----- Bob Smith
(Editor's note: Attempts were made throughout the text of the following story to place full names to the men listed in the story. For the most part, this is an educated guess and some names may very well be mistaken in their identy. The names were all taken from the division history book: With The 102d Infantry Division Through Germany, edited by Major Allen H. Mick. Using the text as a guide, associations with specific units were the basis for the name identifications. We are not attempting in any to rewrite the story. Any corrections are gladly welcomed.)
12 January 2005.
A photo of Co. A., 2nd Platoon, 407th Regiment, 102nd Division. This image is on a page that is dedicated to Mr. Edward Marchelitis, Sr., by his daughter Carol. Most of the men in the photo taken on December 20, 1943 are identified on the back of the image.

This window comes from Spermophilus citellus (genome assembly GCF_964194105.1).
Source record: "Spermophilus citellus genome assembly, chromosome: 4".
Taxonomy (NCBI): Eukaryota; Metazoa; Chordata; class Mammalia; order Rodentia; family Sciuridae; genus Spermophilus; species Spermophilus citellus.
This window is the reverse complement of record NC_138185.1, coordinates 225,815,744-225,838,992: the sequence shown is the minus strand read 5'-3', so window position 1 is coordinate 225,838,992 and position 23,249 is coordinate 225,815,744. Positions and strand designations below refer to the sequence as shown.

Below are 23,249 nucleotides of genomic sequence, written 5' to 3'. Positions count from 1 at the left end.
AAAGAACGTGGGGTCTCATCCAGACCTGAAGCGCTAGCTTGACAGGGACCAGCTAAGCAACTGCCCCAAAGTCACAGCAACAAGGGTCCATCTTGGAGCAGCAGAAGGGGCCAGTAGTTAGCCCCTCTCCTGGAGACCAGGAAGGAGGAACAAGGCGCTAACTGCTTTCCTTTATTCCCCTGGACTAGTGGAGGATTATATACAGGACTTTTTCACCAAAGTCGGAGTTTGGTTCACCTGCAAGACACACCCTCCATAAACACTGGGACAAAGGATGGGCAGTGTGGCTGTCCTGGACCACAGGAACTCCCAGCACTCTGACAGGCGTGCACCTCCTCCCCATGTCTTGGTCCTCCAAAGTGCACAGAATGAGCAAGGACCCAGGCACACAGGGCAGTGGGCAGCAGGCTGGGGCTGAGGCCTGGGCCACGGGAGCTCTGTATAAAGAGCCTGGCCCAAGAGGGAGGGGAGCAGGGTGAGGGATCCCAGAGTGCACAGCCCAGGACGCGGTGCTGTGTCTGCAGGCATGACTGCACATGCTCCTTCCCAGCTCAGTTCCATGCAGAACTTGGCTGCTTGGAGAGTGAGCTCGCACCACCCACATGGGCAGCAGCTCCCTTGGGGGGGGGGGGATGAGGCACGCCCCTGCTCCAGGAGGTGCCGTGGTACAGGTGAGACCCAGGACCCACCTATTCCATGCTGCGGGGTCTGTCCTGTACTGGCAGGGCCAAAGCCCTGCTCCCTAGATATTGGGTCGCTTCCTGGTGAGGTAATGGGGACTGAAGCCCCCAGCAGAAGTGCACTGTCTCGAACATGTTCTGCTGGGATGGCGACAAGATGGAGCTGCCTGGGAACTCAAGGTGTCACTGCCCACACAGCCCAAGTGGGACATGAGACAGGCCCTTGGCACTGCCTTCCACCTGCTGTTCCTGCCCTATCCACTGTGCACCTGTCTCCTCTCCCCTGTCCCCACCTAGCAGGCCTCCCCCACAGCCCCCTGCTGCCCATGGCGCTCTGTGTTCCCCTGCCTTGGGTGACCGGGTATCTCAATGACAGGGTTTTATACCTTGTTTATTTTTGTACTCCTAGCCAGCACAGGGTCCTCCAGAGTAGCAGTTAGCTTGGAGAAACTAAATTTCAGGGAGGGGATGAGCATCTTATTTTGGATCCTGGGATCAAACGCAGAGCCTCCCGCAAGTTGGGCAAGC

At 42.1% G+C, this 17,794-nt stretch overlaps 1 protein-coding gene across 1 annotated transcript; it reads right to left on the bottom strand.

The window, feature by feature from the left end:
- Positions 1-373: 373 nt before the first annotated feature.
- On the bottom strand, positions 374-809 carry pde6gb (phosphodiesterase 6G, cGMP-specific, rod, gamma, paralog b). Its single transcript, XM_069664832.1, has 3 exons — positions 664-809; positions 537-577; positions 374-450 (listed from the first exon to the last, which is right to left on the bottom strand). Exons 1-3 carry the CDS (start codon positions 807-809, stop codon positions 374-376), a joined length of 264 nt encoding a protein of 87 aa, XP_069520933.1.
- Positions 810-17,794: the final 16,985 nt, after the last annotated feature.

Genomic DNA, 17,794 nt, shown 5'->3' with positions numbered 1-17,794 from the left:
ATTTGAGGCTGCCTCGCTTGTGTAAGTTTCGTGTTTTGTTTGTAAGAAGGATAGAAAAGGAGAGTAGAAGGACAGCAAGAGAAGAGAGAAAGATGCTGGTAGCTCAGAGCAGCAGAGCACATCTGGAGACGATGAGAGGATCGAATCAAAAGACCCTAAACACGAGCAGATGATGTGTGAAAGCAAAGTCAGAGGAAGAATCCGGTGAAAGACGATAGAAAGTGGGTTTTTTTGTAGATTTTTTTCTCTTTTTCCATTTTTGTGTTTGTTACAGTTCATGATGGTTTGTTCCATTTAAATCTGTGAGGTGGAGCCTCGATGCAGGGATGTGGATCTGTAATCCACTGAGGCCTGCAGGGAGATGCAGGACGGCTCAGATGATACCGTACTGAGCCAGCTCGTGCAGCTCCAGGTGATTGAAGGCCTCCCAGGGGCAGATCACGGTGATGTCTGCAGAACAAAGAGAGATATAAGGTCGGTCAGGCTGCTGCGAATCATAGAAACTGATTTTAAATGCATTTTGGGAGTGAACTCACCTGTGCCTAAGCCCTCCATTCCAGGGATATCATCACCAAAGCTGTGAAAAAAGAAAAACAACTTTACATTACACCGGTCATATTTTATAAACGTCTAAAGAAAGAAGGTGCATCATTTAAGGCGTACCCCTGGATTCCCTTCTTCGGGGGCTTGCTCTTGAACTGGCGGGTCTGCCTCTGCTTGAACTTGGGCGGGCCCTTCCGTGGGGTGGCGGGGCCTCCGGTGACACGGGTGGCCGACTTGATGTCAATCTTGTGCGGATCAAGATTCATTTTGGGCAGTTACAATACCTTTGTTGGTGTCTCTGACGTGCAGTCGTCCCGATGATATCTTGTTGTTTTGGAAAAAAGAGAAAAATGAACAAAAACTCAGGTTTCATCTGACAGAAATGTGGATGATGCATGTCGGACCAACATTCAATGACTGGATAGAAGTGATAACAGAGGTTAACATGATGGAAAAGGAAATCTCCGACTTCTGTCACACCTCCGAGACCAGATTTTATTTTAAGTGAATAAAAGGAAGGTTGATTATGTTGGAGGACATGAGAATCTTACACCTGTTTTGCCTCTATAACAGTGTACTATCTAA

To view the photo of Co. A., 2nd Platoon, 407th Regiment as well as other photos of Edward Marchelitis, click on the image above.
The family of Mr. Marchelitis is seeking information on his platoon.
A special Thank You is extended to the daughter of Edward Marchelitis, Sr., Carol Marchelitis Heppner.
Interested in some background information?
Check out the related links below...
The above story, "My Furlough Story", by Bob Smith, Co. K, 407th., was originally published in the 102d Division "Ozark Notes", Vol. 43, No. 3, Spring 1991, pp. 3 - 4.
The story is re-printed here on World War II Stories -- In Their Own Words with the kind permission of the 102d Infantry Division Association, Ms. Hope Emerich, Historian. Our sincerest THANKS for the 102d Infantry Division Association allowing us to share some of their stories.
We would also like to extend our sincere THANKS to Mr. Edward L. Souder, former historian of Co. F., 405th Regiment. His collection of stories of the "Kitchen Histories Project" series entitled, Those Damn Doggies in F, were responsible for bringing the stories of the men of the 102nd Division to the forefront.
Original Story submitted on 28 October 2003.
Story added to website on 18 November 2003.
September 5, 2002.